This encyclopedia of alternatives to traditional architectural practice is a valuable reference at a time when many architects are still out of a job and are disenfranchised by the profession. It also illustrates the great diversity of architectural production that exists outside of the “individual hero” mold. Collaboration and empowerment are key instead of authorship and formal novelty.
Ford, an architect and educator at the University of Virginia (and the author of The Details of Modern Architecture), continues his exploration of details in architecture by defining five different types found in contemporary architecture and buildings from last century. Theoretically he grounds each type of detail into a larger context, ultimately arguing for autonomous details that work on their own terms.
This beautifully produced monograph on Chicago-based Studio Gang Architects redefines the genre with its thorough illustration of process. It reveals the imagination and working methods of Jeanne Gang and her team through an archival presentation of a half-dozen projects. A sequel with more projects is much anticipated.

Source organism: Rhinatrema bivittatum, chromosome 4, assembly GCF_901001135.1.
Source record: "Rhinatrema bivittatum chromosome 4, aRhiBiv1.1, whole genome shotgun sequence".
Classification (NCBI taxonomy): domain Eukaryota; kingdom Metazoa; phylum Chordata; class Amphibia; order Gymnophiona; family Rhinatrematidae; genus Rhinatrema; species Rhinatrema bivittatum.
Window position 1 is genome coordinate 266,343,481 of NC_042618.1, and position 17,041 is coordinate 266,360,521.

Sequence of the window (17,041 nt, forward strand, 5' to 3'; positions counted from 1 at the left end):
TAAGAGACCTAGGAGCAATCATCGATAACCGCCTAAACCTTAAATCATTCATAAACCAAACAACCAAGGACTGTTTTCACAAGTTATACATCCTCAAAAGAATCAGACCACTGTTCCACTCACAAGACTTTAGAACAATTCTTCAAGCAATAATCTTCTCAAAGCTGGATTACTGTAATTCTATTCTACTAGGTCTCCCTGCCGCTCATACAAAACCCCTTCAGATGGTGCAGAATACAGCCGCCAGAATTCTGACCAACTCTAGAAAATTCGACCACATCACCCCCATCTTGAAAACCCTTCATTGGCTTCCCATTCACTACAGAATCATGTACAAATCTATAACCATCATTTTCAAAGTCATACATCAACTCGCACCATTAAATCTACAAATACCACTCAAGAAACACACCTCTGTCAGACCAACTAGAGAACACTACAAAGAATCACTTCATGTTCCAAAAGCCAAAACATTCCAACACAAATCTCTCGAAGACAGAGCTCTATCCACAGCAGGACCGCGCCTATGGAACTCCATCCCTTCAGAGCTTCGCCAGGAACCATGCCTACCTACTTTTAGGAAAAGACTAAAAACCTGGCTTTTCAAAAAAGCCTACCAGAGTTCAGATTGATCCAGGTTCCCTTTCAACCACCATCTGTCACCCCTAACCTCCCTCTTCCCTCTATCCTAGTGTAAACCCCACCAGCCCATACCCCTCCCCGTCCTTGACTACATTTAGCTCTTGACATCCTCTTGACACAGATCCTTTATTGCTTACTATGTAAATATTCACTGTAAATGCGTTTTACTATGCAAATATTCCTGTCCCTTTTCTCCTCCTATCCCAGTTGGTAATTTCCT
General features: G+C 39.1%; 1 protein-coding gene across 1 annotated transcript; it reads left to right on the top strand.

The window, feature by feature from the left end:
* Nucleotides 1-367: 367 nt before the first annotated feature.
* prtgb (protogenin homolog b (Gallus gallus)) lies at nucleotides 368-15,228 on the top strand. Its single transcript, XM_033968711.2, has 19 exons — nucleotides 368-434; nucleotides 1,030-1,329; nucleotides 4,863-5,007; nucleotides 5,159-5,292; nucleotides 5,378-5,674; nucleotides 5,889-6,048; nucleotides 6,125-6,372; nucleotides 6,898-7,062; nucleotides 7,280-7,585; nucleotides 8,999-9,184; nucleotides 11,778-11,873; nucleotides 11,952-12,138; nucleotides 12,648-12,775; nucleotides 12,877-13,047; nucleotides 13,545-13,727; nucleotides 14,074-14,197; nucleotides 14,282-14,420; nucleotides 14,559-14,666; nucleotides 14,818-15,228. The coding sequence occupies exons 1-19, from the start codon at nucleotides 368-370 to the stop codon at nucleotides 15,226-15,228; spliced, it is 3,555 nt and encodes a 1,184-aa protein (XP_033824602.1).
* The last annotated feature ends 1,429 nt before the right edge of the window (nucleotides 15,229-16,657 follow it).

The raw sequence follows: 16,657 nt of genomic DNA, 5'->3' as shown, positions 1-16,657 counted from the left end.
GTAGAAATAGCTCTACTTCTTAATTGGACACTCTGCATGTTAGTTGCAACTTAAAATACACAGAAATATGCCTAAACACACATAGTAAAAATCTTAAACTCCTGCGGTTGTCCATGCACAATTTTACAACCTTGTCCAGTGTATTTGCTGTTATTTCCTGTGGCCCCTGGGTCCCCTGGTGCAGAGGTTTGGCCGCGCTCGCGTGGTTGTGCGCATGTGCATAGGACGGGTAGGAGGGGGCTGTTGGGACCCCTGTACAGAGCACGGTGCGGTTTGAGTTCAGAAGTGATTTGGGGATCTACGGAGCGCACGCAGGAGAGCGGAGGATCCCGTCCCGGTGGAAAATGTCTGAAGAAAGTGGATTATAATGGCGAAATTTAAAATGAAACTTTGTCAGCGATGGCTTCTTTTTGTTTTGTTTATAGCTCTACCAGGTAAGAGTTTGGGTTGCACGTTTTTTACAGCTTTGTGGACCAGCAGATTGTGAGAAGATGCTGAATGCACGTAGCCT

This book collects over 150 design proposals in response to the Institute for Urban Design’s By the City/For the City competition. While not all of the proposals are necessarily worthy of publication, the book is notable as an exploration of how crowd sourcing can be used to define problems and develop appropriate design solutions toward the betterment of the public realm.
This collection of Pamphlet Architecture’s second decade is notable on a personal level. These issues coincide with my undergraduate architectural education, and were therefore important in shaping how I thought about architecture. Those by Lebbeus Woods and Kaplan and Krueger hold up especially well all these years later. This collection also replaces issues that I have misplaced over the years.
This collection of a dozen urban design projects by Morphosis is elegantly designed and illustrated, a visual feast. But it is also theoretically intriguing, in the way Mayne uses the computer for exploring the evolution of urban form.
Finnish architect, educator, and writer Juhani Pallasmaa wraps up his trilogy of books on the senses in architecture—Eyes of the Skin and The Thinking Hand are the first two—by focusing on images at a time when they saturate our mediated lives. He skillfully argues for reconsidering image based on experience rather than image based on novelty.